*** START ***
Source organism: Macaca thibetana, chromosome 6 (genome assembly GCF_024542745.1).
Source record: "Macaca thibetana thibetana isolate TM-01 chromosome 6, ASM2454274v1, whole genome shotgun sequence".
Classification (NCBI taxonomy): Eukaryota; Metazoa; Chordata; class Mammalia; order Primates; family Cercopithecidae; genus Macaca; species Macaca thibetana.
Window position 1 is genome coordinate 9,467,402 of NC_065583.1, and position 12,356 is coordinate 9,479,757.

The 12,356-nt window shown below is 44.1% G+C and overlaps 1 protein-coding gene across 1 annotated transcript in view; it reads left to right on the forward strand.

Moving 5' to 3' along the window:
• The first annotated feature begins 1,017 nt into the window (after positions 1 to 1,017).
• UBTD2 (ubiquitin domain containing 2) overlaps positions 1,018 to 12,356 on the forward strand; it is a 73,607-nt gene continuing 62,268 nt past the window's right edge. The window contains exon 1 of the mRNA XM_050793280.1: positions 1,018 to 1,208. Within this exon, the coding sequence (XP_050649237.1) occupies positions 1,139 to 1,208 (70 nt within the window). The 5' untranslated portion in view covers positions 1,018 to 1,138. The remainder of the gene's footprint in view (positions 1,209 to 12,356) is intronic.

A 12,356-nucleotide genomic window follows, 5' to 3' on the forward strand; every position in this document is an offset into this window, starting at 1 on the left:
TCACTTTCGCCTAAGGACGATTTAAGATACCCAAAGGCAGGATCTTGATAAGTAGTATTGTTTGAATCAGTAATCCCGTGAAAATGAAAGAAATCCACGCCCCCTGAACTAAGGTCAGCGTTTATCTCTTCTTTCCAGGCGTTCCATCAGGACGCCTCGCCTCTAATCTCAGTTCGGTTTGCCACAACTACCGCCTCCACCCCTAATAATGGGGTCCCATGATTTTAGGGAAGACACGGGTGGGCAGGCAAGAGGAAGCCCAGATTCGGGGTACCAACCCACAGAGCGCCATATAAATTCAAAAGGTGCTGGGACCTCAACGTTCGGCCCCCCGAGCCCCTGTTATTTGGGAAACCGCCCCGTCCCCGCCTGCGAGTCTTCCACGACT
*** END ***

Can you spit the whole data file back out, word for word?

Source organism: Macaca thibetana, chromosome 6 (genome assembly GCF_024542745.1).
Source record: "Macaca thibetana thibetana isolate TM-01 chromosome 6, ASM2454274v1, whole genome shotgun sequence".
Classification (NCBI taxonomy): Eukaryota; Metazoa; Chordata; class Mammalia; order Primates; family Cercopithecidae; genus Macaca; species Macaca thibetana.
Window position 1 is genome coordinate 9,467,402 of NC_065583.1, and position 12,356 is coordinate 9,479,757.

The 12,356-nt window shown below is 44.1% G+C and overlaps 1 protein-coding gene across 1 annotated transcript in view; it reads left to right on the forward strand.

Moving 5' to 3' along the window:
• The first annotated feature begins 1,017 nt into the window (after positions 1 to 1,017).
• UBTD2 (ubiquitin domain containing 2) overlaps positions 1,018 to 12,356 on the forward strand; it is a 73,607-nt gene continuing 62,268 nt past the window's right edge. The window contains exon 1 of the mRNA XM_050793280.1: positions 1,018 to 1,208. Within this exon, the coding sequence (XP_050649237.1) occupies positions 1,139 to 1,208 (70 nt within the window). The 5' untranslated portion in view covers positions 1,018 to 1,138. The remainder of the gene's footprint in view (positions 1,209 to 12,356) is intronic.

A 12,356-nucleotide genomic window follows, 5' to 3' on the forward strand; every position in this document is an offset into this window, starting at 1 on the left:
TCACTTTCGCCTAAGGACGATTTAAGATACCCAAAGGCAGGATCTTGATAAGTAGTATTGTTTGAATCAGTAATCCCGTGAAAATGAAAGAAATCCACGCCCCCTGAACTAAGGTCAGCGTTTATCTCTTCTTTCCAGGCGTTCCATCAGGACGCCTCGCCTCTAATCTCAGTTCGGTTTGCCACAACTACCGCCTCCACCCCTAATAATGGGGTCCCATGATTTTAGGGAAGACACGGGTGGGCAGGCAAGAGGAAGCCCAGATTCGGGGTACCAACCCACAGAGCGCCATATAAATTCAAAAGGTGCTGGGACCTCAACGTTCGGCCCCCCGAGCCCCTGTTATTTGGGAAACCGCCCCGTCCCCGCCTGCGAGTCTTCCACGACT